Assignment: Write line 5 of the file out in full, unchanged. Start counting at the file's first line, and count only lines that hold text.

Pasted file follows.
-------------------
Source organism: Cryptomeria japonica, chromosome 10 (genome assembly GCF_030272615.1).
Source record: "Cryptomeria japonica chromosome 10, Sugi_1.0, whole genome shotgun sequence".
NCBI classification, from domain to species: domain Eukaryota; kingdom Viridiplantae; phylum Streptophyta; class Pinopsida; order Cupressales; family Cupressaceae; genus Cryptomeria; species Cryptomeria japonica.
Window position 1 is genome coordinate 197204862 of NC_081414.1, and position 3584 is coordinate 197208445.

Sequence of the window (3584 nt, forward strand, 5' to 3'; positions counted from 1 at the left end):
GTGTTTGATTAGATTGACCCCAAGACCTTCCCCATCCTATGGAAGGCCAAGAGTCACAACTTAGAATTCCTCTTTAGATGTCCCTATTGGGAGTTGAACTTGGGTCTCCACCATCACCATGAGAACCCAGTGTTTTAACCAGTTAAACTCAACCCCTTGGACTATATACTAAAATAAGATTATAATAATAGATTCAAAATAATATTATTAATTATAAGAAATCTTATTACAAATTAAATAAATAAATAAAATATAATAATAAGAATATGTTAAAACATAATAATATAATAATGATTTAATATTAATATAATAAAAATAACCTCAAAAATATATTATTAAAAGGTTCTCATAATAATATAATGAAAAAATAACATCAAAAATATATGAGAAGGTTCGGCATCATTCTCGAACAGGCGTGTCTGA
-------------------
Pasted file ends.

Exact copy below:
Sequence of the window (3584 nt, forward strand, 5' to 3'; positions counted from 1 at the left end):